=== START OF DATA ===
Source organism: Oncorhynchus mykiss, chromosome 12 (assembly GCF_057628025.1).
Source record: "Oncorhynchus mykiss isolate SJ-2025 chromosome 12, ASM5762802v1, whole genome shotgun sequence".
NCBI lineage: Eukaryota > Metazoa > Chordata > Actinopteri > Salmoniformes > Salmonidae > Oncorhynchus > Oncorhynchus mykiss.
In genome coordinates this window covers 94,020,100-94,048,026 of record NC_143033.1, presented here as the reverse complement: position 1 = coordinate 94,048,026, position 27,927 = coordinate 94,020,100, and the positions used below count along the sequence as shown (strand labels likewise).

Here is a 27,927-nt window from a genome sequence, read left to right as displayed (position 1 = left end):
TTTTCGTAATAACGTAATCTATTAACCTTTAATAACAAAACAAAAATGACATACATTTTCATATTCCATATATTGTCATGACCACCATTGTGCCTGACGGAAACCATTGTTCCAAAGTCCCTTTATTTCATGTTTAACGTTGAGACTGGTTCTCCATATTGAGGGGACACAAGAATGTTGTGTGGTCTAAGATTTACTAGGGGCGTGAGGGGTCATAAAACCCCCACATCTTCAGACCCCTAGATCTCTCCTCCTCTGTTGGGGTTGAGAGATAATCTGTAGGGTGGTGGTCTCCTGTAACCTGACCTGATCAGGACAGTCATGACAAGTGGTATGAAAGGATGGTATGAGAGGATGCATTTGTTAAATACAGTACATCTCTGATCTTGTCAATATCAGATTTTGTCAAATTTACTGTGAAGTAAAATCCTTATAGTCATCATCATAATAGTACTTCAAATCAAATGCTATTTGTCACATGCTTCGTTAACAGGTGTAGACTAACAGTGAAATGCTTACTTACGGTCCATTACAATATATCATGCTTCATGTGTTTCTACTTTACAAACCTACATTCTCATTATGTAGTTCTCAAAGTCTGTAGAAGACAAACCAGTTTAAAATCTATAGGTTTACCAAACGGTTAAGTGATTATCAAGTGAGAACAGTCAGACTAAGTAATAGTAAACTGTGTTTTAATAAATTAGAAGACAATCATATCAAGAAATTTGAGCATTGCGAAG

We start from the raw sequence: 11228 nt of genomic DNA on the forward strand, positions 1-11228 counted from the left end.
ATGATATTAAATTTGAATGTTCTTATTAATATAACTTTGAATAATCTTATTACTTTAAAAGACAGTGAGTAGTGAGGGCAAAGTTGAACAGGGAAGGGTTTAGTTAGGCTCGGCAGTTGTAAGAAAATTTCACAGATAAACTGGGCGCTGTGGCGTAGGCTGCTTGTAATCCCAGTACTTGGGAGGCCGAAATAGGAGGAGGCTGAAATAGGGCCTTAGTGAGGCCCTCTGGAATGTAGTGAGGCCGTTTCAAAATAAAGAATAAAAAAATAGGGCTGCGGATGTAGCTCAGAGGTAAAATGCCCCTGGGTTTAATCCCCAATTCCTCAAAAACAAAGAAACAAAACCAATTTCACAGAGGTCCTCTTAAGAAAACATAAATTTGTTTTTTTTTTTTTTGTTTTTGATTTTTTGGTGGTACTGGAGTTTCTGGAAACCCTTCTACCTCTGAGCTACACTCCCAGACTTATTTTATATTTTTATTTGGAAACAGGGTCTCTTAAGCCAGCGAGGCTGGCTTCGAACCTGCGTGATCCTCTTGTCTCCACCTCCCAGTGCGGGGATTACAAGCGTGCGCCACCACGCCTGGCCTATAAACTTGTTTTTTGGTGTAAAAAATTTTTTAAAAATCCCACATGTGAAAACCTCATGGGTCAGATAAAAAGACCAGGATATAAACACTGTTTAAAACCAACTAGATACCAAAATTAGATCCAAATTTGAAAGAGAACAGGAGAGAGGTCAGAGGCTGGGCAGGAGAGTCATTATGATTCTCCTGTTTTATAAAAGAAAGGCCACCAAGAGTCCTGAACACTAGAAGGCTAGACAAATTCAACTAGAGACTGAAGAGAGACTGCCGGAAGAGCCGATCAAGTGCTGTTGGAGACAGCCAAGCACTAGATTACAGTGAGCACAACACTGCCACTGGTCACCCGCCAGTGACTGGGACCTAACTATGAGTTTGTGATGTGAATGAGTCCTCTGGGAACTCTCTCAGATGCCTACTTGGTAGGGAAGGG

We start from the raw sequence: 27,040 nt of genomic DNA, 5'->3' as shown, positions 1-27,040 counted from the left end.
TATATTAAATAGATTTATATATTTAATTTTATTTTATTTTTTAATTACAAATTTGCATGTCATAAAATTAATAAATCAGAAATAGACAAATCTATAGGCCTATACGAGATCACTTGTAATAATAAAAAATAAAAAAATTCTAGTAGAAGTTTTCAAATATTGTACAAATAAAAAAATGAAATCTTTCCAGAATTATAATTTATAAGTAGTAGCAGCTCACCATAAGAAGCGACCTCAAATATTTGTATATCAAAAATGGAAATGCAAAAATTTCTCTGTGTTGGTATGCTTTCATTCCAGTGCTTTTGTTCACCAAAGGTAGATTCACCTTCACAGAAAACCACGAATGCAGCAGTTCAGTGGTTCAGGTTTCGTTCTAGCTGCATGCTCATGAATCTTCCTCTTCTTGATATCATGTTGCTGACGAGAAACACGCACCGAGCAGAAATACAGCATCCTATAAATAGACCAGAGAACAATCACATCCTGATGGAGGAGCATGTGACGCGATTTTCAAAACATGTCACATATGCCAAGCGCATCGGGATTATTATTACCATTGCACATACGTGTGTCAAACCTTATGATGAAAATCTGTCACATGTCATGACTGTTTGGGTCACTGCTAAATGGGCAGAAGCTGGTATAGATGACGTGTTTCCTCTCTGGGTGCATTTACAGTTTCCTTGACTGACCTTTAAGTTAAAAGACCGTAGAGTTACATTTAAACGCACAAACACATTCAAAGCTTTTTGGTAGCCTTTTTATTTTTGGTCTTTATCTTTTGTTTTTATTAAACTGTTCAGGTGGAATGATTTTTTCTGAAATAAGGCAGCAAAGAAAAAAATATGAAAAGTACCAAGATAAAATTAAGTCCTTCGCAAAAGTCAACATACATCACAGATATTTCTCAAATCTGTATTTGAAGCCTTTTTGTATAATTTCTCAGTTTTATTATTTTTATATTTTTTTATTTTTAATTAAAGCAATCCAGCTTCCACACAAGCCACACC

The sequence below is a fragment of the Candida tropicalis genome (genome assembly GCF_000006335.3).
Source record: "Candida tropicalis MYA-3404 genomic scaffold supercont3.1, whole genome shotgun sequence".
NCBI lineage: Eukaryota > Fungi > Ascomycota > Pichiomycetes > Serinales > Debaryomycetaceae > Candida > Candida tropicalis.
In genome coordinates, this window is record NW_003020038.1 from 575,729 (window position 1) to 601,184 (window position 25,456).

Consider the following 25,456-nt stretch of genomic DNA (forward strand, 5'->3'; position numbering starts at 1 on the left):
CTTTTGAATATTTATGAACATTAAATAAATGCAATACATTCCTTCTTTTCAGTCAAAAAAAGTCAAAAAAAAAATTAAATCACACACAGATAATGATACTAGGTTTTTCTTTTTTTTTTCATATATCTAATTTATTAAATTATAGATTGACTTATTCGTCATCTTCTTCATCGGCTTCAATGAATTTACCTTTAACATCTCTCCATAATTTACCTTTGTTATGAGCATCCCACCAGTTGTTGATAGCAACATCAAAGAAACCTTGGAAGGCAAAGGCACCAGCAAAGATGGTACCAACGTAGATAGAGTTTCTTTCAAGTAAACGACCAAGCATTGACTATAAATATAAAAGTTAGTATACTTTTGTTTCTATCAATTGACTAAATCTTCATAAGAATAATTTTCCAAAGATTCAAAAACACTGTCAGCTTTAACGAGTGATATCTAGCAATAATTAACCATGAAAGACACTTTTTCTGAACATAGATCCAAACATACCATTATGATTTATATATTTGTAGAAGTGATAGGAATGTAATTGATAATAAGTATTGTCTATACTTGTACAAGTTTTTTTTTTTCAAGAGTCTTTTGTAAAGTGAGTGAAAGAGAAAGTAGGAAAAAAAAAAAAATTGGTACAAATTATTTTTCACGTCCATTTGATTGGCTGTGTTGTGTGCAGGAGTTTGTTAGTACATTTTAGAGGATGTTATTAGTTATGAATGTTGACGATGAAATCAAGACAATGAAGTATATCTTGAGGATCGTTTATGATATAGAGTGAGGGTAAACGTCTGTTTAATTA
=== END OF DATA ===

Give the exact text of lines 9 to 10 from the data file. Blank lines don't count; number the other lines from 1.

We start from the raw sequence: 27,040 nt of genomic DNA, 5'->3' as shown, positions 1-27,040 counted from the left end.
TATATTAAATAGATTTATATATTTAATTTTATTTTATTTTTTAATTACAAATTTGCATGTCATAAAATTAATAAATCAGAAATAGACAAATCTATAGGCCTATACGAGATCACTTGTAATAATAAAAAATAAAAAAATTCTAGTAGAAGTTTTCAAATATTGTACAAATAAAAAAATGAAATCTTTCCAGAATTATAATTTATAAGTAGTAGCAGCTCACCATAAGAAGCGACCTCAAATATTTGTATATCAAAAATGGAAATGCAAAAATTTCTCTGTGTTGGTATGCTTTCATTCCAGTGCTTTTGTTCACCAAAGGTAGATTCACCTTCACAGAAAACCACGAATGCAGCAGTTCAGTGGTTCAGGTTTCGTTCTAGCTGCATGCTCATGAATCTTCCTCTTCTTGATATCATGTTGCTGACGAGAAACACGCACCGAGCAGAAATACAGCATCCTATAAATAGACCAGAGAACAATCACATCCTGATGGAGGAGCATGTGACGCGATTTTCAAAACATGTCACATATGCCAAGCGCATCGGGATTATTATTACCATTGCACATACGTGTGTCAAACCTTATGATGAAAATCTGTCACATGTCATGACTGTTTGGGTCACTGCTAAATGGGCAGAAGCTGGTATAGATGACGTGTTTCCTCTCTGGGTGCATTTACAGTTTCCTTGACTGACCTTTAAGTTAAAAGACCGTAGAGTTACATTTAAACGCACAAACACATTCAAAGCTTTTTGGTAGCCTTTTTATTTTTGGTCTTTATCTTTTGTTTTTATTAAACTGTTCAGGTGGAATGATTTTTTCTGAAATAAGGCAGCAAAGAAAAAAATATGAAAAGTACCAAGATAAAATTAAGTCCTTCGCAAAAGTCAACATACATCACAGATATTTCTCAAATCTGTATTTGAAGCCTTTTTGTATAATTTCTCAGTTTTATTATTTTTATATTTTTTTATTTTTAATTAAAGCAATCCAGCTTCCACACAAGCCACACC